Abstract: Identity and the Italian Language in Switzerland

I will be studying the relationship between language and identity within the Italian-speaking region of Switzerland.  Italian is one of four national languages in Switzerland, but less than ten percent of the country’s population speaks it.  I am interested in the way the Italian language shapes the community of Ticino, the canton which represents the bulk of the nation’s Italian speakers. Both in the everyday scope and at the national level, German and French are most prominently used, with Italian often appearing only in the context of formalities, and I would like to study the difficulties of and attitudes towards the status of Italian as a secondary language.  Out of necessity, nearly everyone in the Italian-speaking region also speaks and regularly uses Swiss German.  I will examine the difference between the ways in which Swiss German and Italian contribute to the collective identity of the people in Ticino: whether or not having a language that is unique within the rest of Switzerland has created a stronger sense of sub-nationalism within the canton, and if so, what efforts exist to preserve the use of Italian in Ticino.  Not only am I interested in how this region differs culturally from the rest of Switzerland, but also in how the Swiss culture and the prominence of French and German have influenced the language and created variances from the Italian spoken in Italy.

I will use a comparative analysis approach that employs a mixture of qualitative methodology and site visits/field work to identify in how Italian-speaking Swiss culture differs from the cultures of other Swiss regions.  Most of my work to determine the extent of bilingualism (use of Italian and Swiss German) in Ticino will stem from observations of the use of each language in different aspects of daily life.   In order to analyze the efforts made to preserve the Italian language in Switzerland, I will research the level of Italian present in the canton’s education system and any organizations, institutions, and events that celebrate and promote the use of Italian and Switzerland.  From this analysis, I will draw conclusions about the sustainability of this secondary language in such a multicultural nation. For The first four weeks of my project will consist of preliminary research conducted remotely.  The last three weeks of my project will be conducted in Ticino.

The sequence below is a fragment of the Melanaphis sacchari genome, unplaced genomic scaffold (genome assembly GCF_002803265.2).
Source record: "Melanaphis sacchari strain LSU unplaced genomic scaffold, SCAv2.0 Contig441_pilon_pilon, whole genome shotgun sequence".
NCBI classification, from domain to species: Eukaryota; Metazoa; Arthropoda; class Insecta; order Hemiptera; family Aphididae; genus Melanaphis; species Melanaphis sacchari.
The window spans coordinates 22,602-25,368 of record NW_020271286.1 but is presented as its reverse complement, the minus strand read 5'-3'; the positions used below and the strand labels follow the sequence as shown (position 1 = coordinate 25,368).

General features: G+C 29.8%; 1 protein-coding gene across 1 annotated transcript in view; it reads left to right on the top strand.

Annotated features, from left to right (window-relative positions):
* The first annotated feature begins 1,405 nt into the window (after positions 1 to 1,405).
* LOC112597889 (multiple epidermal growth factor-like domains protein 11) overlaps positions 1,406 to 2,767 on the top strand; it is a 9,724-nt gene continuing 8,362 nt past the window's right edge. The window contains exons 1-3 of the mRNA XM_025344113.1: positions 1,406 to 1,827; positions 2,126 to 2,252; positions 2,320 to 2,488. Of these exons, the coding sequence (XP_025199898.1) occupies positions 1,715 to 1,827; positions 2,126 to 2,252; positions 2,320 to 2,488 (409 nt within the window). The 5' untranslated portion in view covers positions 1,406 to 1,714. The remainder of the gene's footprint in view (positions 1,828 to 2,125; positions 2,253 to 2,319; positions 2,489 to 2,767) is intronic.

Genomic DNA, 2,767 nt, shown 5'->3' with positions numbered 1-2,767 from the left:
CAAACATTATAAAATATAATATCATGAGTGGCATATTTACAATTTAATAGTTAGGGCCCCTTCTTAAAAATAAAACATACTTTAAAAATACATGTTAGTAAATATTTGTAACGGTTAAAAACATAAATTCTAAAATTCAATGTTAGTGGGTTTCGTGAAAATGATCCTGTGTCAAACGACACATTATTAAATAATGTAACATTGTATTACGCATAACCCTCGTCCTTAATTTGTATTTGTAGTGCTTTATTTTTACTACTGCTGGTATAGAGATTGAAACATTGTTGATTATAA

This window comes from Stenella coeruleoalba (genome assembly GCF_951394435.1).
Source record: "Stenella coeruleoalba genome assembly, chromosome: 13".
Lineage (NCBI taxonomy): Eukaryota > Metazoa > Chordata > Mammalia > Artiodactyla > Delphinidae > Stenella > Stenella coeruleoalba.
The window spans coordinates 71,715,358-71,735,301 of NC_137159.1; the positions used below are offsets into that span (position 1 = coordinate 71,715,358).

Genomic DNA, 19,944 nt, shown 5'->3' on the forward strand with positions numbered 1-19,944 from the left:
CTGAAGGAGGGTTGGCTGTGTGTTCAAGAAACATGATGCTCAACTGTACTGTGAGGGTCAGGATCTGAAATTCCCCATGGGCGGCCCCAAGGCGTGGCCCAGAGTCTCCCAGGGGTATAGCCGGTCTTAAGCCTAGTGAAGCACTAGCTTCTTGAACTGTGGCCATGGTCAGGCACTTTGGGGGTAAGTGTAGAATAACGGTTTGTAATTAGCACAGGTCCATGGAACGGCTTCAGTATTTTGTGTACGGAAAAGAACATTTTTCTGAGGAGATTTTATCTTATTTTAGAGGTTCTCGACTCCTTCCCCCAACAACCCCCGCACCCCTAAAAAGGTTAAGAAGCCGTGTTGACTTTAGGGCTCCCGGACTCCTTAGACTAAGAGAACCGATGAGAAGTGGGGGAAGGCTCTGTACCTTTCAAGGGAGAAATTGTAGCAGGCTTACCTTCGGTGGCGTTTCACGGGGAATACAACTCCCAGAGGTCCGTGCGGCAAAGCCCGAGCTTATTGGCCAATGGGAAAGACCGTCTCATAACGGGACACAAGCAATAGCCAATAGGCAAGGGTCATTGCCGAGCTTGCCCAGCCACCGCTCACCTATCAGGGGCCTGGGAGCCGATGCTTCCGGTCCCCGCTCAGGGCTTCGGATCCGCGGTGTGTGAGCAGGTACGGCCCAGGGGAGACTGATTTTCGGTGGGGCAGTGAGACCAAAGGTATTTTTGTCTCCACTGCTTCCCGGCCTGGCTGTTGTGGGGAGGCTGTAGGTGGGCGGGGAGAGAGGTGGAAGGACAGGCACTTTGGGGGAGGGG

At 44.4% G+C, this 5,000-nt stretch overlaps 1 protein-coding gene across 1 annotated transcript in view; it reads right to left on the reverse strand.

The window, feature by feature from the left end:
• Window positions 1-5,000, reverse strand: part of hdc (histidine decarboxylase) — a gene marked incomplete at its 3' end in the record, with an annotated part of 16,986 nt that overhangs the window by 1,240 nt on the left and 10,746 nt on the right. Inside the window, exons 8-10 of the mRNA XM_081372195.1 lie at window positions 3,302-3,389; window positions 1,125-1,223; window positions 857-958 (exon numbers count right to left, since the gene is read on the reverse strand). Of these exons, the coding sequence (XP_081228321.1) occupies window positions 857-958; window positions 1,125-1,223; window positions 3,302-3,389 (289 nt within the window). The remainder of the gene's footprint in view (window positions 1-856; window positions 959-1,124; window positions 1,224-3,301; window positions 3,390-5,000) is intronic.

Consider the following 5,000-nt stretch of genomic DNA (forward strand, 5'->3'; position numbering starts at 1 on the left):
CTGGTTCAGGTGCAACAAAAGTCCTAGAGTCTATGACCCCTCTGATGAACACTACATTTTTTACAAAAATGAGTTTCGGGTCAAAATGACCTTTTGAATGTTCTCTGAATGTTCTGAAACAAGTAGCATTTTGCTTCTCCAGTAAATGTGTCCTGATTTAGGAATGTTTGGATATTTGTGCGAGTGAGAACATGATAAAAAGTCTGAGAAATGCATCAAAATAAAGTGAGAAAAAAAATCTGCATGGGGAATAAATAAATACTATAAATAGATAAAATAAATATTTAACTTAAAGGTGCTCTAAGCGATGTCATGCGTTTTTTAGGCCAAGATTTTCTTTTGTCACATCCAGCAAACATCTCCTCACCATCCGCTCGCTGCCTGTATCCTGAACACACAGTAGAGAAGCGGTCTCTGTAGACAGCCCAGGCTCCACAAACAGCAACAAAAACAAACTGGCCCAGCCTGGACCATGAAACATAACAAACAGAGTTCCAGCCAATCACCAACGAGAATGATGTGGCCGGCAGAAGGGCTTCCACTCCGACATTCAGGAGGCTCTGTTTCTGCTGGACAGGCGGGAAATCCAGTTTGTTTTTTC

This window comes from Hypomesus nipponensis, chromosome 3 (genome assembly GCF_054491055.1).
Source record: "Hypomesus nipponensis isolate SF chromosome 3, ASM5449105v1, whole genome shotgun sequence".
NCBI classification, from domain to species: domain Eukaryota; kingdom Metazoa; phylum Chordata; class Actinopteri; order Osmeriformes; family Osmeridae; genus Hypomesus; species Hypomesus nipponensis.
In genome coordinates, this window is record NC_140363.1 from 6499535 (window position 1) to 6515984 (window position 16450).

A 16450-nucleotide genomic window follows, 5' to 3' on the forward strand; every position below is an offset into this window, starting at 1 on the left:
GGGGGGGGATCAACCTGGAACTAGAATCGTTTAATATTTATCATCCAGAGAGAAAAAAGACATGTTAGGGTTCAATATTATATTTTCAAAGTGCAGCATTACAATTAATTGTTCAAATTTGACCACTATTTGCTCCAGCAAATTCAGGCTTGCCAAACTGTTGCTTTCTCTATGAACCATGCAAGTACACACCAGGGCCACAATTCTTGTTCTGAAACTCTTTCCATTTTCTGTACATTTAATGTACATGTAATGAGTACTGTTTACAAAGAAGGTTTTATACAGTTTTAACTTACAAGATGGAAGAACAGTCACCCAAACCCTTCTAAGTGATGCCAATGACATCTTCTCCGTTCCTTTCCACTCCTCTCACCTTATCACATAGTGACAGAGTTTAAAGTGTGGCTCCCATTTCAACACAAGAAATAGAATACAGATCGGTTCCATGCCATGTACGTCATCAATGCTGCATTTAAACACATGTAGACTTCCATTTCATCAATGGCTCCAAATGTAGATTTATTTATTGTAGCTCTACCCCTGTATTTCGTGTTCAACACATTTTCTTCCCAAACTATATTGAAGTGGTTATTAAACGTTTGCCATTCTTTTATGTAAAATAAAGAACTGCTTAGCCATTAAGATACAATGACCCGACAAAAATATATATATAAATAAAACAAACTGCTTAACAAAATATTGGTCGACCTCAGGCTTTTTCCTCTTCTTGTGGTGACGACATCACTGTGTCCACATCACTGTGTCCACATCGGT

Comments

  1. The statistic about less than 10% of Switerzland’s population speaking Italian despite it being one of the four national languages really caught my attention. I’m curious as to how Italian became and why it remains a national language. Which of the national languages are used and taught in schools across the country? You raised a lot of very interesting points about how a language can influence feelings of unity among a region as well as how languages can influence one another.

    I’m also curious as to what factors led you to pursue this research project. I’m interested in how you will conduct your comparative analysis and look forward to reading about it in your future updates!

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